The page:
Following a breakthrough 2019 for the band, Brighton’s FUR have been studiously working since the turn of the year on a host of new material, and made the decision to record pre-pandemic with James Skelly who, as well as his own work with The Coral, has recently produced two no.1 albums for Manchester’s Blossoms.
Furthering the band’s innate talent for writing perfect, nostalgic pop music and bringing it right up to date, their new single “Grow Up” pairs the tight harmonies of 60’s beat music and a McCartney-esque bassline to infectious, woozy melodies that are the band’s alone. The video was pieced together by the band themselves during the lock-down and features family footage of them as children:
Front man and guitarist Murray has the following to say about “Grow Up”:
“It’s actually quite an old song for us, we’ve come a long way in terms of songwriting but sometimes there’s a few songs that were maybe ahead of their time, it took a few arrangements over the last 2 or 3 years to get to this version of ‘Grow Up’ and it feels good to finally have it there for people to hear. The song is about not wanting to grow up and the worries of not enjoying later adult life, it seems fitting to have sat on it for a few years until we have matured.
The video plays on these themes too, footage of us as young children stacked against footage of us playing across the world. It kind of highlights how your uncertainties or worries you maybe had as a kid can then be completely outweighed by your life taking you to places you’d never expect.”
The band played London’s Scala last year as part of their biggest headline tour yet and have been writing towards a debut album since. The huge viral success of their music – their early single “If You Know That I’m Lonely” has nearly 30 million plays between Spotify and YouTube – has rightly positioned them as one of the most hotly-tipped bands in the country.
Their self-titled EP was released last year on taste-maker label Nice Swan Records (Pip Blom, Sports Team, Courting) and was described by DIY as “a pure, twinkle-eyed joy from start to finish.”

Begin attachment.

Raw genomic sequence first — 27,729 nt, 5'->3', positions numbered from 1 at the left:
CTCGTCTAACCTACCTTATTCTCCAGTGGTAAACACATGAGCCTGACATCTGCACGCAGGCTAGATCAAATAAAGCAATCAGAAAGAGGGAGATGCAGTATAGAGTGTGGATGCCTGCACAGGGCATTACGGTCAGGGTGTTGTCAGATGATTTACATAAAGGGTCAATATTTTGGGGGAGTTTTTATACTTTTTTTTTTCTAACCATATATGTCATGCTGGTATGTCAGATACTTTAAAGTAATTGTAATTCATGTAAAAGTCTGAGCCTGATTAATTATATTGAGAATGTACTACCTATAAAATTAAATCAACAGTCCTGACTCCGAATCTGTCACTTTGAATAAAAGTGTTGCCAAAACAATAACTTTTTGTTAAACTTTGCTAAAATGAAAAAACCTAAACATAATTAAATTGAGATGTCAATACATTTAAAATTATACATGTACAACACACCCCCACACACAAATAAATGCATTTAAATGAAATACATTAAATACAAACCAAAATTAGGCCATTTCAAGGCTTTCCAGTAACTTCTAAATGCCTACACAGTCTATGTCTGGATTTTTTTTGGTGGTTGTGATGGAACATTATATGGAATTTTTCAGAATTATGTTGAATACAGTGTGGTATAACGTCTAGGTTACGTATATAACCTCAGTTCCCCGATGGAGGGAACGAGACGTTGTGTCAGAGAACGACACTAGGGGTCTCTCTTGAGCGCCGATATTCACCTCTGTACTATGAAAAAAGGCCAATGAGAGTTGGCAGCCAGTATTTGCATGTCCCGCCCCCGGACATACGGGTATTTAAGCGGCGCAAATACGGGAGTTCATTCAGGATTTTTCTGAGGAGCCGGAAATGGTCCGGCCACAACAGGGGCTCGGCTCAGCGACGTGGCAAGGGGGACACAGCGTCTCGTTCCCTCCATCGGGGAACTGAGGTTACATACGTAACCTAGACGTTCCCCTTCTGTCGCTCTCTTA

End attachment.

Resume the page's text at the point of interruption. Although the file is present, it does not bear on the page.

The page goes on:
“Grow Up” is the re-ignition of what will be a flurry of public activity from the band who have been keeping productive during the lock-down.
Today they have also announced a new headline tour for March 2021.
Catch the band live on the following dates:
4.03.21 – The Castle & Falcon – Birmingham
05.03.21 – The Cluny 2 – Newcastle
06.03.21 – The Picturehouse Social – Sheffield
07.03.21 – The Deaf Institute – Manchester
08.03.21 – Phase One – Liverpool
10.03.21 – Heartbreakers – Southampton
11.03.21 – Prince Albert – Brighton
12.03.21 – Oslo – London
13.03.21 – Elsewhere – Margate
n the modern world of streaming-dominated music consumption, there are a few standard ways that artists tend to rack up the numbers. They’re either signed to a major label, who have the leverage and cash to get them all up in people’s eye-lines, they’ve managed to nab a lucrative top spot on a New Music Friday playlist, or they’ve made friends with Hugh Jackman and wound up on the still omnipotent soundtrack for ‘The Greatest Showman’. Rare, however, is the track that climbs into seven-figure streams just by virtue of being very good. And even rarer still is the occasion when that happens to a virtually unknown indie band.
‘If You Know That I’m Lonely’, the jangling, sepia-tinged and ’60s-inflected bop released by Brighton quartet FUR in the autumn of 2017, however, is currently sitting at nearly 15 million YouTube views.
It’s had no car commercial sync deals and no celebrity endorsement, and its aesthetically-pleasing, Wes Anderson-esque video literally cost “about £100 to make” – likely giving the track the most cost-effective money: stream ratio on the entire platform. “It 100% changed everything,” says singer Murray of the impact of the early track. “It’s not just people saying ‘cool video’ and sharing it; a lot of these people are buying our records and merch and have adopted us as their new favourite band.”